I tend to agree with your facebook friend, Rick. While I understand your concern that there might be a rare case of anger management failure that would result in a shooting over a stubbed toe, I think that the overall effect would be more along the lines of Gail’s experience- thugs and bullies would think twice before preying on people that they viewed as helpless. From what I have seen, there is statistical evidence to back up both sides, depending upon how you spin the numbers, but I am generally persuaded by the “more guns, less crime” numbers that show that right-to-carry laws tend to result in a lower rate of murders, rapes and assaults. I don’t believe that the possession of a gun, acquired for self-defense, turns law-abiding citizens into killers, anymore than I think that playing cops and robbers with toy guns turns children into violent criminals.

      • July 30, 2012 10:23 pm

        We also love violent video games – do we ban them ?
        They have about as strong a statistical coreleation to violent actions as legitimate gun ownership does.

        The culture in this nation is different – completely behind you on that. Despite our incredible sports fanaticism, we rarely riot at sporting events.

        Changing culture is extremely hard – you have said so yourself, with all kinds of unintended consequences. Prohibition and the war on drugs stand as everlasting monuments to government efforts to change culture.
        Dead is dead. Do dead people quibble over whether they were killed by Guns or knives, or ….
        If you add together all the things that are so much more likely to get you killed in the US – why is it that when you are done our life expectancy is virtually identical. Our health care purportedly sucks, or infant mortality rate is dramatically higher, we are far more likely do die in automobile accidents, or by guns, we have twice the rate of obesity and diabetes.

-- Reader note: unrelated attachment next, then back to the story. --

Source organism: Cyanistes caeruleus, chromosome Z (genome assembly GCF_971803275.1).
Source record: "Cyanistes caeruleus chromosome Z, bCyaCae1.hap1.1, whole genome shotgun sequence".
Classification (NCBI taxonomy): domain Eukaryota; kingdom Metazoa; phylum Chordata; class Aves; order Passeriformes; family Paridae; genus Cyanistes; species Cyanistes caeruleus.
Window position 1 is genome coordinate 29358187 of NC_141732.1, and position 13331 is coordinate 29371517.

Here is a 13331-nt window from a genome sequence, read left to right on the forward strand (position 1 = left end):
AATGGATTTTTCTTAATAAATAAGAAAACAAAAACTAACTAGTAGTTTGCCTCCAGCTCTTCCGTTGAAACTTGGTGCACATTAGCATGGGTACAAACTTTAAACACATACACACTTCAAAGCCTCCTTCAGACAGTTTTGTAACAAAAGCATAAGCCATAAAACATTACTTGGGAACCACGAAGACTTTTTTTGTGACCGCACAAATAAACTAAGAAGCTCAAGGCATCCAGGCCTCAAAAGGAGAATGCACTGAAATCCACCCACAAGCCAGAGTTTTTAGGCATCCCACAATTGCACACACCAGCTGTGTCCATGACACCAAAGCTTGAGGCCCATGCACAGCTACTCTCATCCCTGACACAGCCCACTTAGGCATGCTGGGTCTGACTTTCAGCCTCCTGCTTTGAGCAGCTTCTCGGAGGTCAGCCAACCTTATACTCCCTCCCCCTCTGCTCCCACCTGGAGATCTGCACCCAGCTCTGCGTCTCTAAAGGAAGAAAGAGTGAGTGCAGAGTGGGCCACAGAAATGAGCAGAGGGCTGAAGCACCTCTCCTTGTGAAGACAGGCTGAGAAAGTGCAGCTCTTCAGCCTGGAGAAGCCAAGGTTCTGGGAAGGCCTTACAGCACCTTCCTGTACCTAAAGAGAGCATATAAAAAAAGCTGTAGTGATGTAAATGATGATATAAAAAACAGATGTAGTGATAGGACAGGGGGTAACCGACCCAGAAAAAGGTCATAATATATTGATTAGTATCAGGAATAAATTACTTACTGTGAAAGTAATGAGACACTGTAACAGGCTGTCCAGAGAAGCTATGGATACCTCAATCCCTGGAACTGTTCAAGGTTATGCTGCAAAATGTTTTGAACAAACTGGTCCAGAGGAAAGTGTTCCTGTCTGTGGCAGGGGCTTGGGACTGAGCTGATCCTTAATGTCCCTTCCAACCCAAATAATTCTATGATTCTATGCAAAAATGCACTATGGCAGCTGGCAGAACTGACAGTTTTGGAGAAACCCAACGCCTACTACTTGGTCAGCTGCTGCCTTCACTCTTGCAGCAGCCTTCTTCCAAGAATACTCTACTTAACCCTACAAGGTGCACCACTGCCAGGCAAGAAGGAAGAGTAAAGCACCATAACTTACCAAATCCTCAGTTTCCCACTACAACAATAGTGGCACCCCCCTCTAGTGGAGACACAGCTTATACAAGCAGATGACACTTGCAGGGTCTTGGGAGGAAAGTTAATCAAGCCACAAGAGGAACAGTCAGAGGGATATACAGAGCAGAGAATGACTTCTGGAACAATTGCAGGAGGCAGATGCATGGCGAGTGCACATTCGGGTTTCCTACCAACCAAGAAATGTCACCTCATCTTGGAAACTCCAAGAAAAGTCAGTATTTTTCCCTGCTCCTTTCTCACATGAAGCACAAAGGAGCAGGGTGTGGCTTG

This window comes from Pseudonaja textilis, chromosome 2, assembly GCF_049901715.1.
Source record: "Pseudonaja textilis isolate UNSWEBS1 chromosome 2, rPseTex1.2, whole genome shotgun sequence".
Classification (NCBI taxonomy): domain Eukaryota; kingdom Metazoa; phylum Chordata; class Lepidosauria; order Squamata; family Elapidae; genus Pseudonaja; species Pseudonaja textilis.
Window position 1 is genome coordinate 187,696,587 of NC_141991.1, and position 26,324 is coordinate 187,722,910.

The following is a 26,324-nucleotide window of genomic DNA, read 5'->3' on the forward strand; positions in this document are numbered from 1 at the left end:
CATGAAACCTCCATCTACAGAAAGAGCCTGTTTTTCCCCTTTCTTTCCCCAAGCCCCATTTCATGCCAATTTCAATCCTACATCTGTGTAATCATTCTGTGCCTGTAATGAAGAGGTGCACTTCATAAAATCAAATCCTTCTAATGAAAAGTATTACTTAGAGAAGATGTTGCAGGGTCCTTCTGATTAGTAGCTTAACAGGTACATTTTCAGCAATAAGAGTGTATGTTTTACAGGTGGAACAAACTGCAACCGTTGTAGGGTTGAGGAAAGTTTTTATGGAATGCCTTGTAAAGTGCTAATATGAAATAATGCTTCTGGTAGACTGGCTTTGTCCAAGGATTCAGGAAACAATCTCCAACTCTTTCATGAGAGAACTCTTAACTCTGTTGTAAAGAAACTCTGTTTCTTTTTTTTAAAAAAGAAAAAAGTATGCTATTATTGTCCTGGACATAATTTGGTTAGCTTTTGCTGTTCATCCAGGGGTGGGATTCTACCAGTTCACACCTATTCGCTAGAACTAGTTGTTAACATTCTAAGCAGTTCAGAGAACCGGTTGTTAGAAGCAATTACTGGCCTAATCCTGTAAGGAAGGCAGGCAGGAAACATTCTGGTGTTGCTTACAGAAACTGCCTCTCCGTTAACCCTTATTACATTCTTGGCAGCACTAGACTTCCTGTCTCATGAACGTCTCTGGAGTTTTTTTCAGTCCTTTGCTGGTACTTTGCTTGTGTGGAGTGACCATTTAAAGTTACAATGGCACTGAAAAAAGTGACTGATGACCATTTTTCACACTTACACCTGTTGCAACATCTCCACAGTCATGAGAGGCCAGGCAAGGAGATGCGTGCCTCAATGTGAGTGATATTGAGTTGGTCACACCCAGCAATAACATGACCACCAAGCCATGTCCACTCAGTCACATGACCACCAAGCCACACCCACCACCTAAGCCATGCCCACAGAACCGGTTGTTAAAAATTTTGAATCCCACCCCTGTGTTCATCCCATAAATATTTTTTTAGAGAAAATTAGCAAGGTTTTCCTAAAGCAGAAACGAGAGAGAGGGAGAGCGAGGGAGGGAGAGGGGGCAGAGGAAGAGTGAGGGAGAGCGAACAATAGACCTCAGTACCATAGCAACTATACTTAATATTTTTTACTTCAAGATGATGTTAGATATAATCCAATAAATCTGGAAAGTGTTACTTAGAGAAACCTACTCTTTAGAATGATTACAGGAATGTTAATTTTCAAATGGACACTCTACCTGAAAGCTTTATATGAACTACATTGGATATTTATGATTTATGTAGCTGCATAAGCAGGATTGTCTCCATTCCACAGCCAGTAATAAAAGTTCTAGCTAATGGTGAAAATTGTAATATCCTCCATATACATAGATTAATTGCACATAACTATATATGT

Yet or standard of living is higher, and our life expectancy is about 6 months shorter than Europe.

        Can you atleast grasp that something is not quite right in all of that ?

        Have draconian gun laws made New York a safe place to live ?

        Would Holmes’s victims have been better off if he used a bomb or Poisonous gas ?

        We are more violent than Europe. And less violent than much of the rest of the world. We are also less violent than 100 years ago, and less violent than 100 years before that. And we will likely be less violent in another 50 – whether we ban guns or not.

        This country and the world are continually improving. The trends are pretty much worldwide, they are independent of regulation and laws. They correlate with only one thing – an increase in freedom, and the economic benefits that come with that.

        I am not sure there is anything that would have stopped James Holmes.
        Or at-least not short of something so draconian that no one here could tolerate it.

        The world is not perfect, Life is not fair. Even totalitarian regimes are unable to rigidly control everything – but they are the closest we have gotten.